Mapping Climate Games: the good, the bad, and the broken

Carien is a cultural sociologist and PhD candidate at Anticiplay. She observes very serious societal processes going on in game, play, and leisure — as well as very light-hearted, playful, and joyful mechanics in earnest institutions. In her PhD, Carien investigates how games can allow us to engage emotionally with transformations.

‘Where is the fiction about Climate Change?’ Amitav Ghosh asked in 2016. He writes that the extreme weather events happening to Earth right now are so unlikely that they are unconvincing for ‘serious fiction’; but they are too painfully real for poetry and magical writing. So where is the fiction about Climate Change? Part of the answer is — in games, actually. But what climate games are actually worthwhile and how do we make them matter?

I am currently mapping existing climate games and distilling best practices from them, as part of our team’s work for the Climate Change, Agriculture and Food Security program. I will of course gladly share what my final findings will be - for the fight against global warming, for the sake of open science, and for your entertainment. Today, I will give a sneak peak in the form of shout-outs to specific games, connected to some six preliminary best practices. And tomorrow, let’s all share a likeable climate game with someone else. (The Day After Tomorrow shows that not all climate fiction is great — but that it was around in 2004.)

The chances of climate games having any kind of serious effect will be much greater if they reach more people; these good practices can thrive if we reward them. So far, close to 200 games that are about climate change, global warming, or at least tangentially related to man-made environmental problems have come up in my search process. In this blog, I will only use examples that are freely accessible on devices that most people have, so phones or personal computers.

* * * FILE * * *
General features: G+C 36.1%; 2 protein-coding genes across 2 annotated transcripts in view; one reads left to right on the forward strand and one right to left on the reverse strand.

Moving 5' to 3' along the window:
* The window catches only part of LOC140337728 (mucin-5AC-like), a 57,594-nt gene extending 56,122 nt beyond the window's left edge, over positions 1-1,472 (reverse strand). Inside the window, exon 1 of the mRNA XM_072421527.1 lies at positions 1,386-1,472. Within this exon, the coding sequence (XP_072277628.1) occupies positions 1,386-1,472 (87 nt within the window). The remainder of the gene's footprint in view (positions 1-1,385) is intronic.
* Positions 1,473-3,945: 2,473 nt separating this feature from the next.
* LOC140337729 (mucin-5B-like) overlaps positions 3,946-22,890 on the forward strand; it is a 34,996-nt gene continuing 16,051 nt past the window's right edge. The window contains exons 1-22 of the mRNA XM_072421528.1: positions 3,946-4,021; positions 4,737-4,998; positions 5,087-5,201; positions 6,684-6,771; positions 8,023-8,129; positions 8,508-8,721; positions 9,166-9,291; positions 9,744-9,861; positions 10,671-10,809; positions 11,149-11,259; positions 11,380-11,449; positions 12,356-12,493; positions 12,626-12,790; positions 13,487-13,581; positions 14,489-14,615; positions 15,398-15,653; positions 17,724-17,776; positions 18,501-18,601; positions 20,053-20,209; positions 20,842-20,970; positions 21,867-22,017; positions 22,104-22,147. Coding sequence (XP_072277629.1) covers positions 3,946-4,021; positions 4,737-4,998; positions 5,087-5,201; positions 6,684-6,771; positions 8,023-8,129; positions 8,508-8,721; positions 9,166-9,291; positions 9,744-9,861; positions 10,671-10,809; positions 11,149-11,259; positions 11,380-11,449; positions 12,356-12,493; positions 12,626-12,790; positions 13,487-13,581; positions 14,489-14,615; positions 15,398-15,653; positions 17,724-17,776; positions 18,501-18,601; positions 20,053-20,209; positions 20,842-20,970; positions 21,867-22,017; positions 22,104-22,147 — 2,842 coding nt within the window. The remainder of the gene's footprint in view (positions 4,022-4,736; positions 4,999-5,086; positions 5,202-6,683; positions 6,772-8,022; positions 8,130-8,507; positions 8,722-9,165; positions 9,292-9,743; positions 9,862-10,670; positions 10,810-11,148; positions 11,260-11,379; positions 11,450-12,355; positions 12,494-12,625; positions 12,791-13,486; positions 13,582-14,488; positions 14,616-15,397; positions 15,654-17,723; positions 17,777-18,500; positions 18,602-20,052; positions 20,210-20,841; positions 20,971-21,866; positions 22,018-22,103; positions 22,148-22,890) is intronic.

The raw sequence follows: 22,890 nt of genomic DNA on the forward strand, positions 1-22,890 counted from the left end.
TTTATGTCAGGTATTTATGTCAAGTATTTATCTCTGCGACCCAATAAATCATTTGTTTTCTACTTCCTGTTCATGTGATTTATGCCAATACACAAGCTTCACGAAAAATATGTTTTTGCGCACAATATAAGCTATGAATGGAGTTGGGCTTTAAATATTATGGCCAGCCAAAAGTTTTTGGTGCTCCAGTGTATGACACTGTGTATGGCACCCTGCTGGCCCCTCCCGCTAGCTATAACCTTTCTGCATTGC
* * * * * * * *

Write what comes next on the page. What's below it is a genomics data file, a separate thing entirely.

This brings me to my first Good Practice:

1.Accessibility. Obviously, providing an excellent game free of charge is not always possible — but it is a potential ideal, so I’m listing it anyway. This is most important if your goal as a designer is to reach as many people as possible, and if you want to reach people that wouldn’t pay money to save the environment; if you want to reach people with less money to spend and no access to consoles. Additionally, since global warming is a, well, global issue, it is important to think about language availability, whether time zones matter for multiplayer modes, whether references work cross-nationally. In general, of course, it will matter whether you use a lot of text, for people with low literacy or less eyesight. It will matter whether sound is required for a good experience; whether colors are close together, et cetera.

Clearly, the first Good Practice comes with caveats right away (boring!): it depends. Or, more precisely, it is paired with the second Good Practice:

2. Choose your audience. Make it an active choice. It is confusing when a game drops information on you like you have asked it to deliver the statistical report ASAP, and then turns right back into a Bejeweled game. It is really nice when a game is designed for kids, and uses simple, fun mechanics, language, and narrative to go with that. It is nice when a game is clearly aimed at adult sustainability nerds, and the gameplay is a thinly veiled spreadsheet model.
Connecting this to the first point of accessibility, this means that a good game probably cannot be freely accessible to all — but let it be a conscious choice who you include or not. Elaborate games may even benefit from a proper, regional price-point over being free of charge (but can you open it up to schools? Or facilitate players gifting the game after finishing it?).


  • Garbage Gobblers, for kids. Trash approaches a planet from space. You make sure the different pieces land on the right bin. Gameplay is simple and the look is cute.
  • Environment Inc., for spreadsheet nerds. Purchase policy options to improve your stats and stabilize your ecosystem. It looks terrible but the system is both challenging and rewarding enough.
Garbage Gobblers (2020) — simple gameplay and cute layout.

Let me take a quick step back, for Good Practice:

0. Get the game working. When I say that, I mean: first of all, don’t forget to actually make it a game, if that’s what you’re trying to do. Clicking to the next screen doesn’t count. Workshops, visual novels, interactive movie clips can all be great tools too — but if you are presenting something as a game, you need some sort of game mechanics, limiting conditions to achieve a certain goal. You need to give your players some challenge to overcome with choice and skill. And I also mean, get it working. The world of climate games is not helped by trash, dysfunctional products flooding the search results.

Shout-outs (for, sadly, only one part of this good practice each):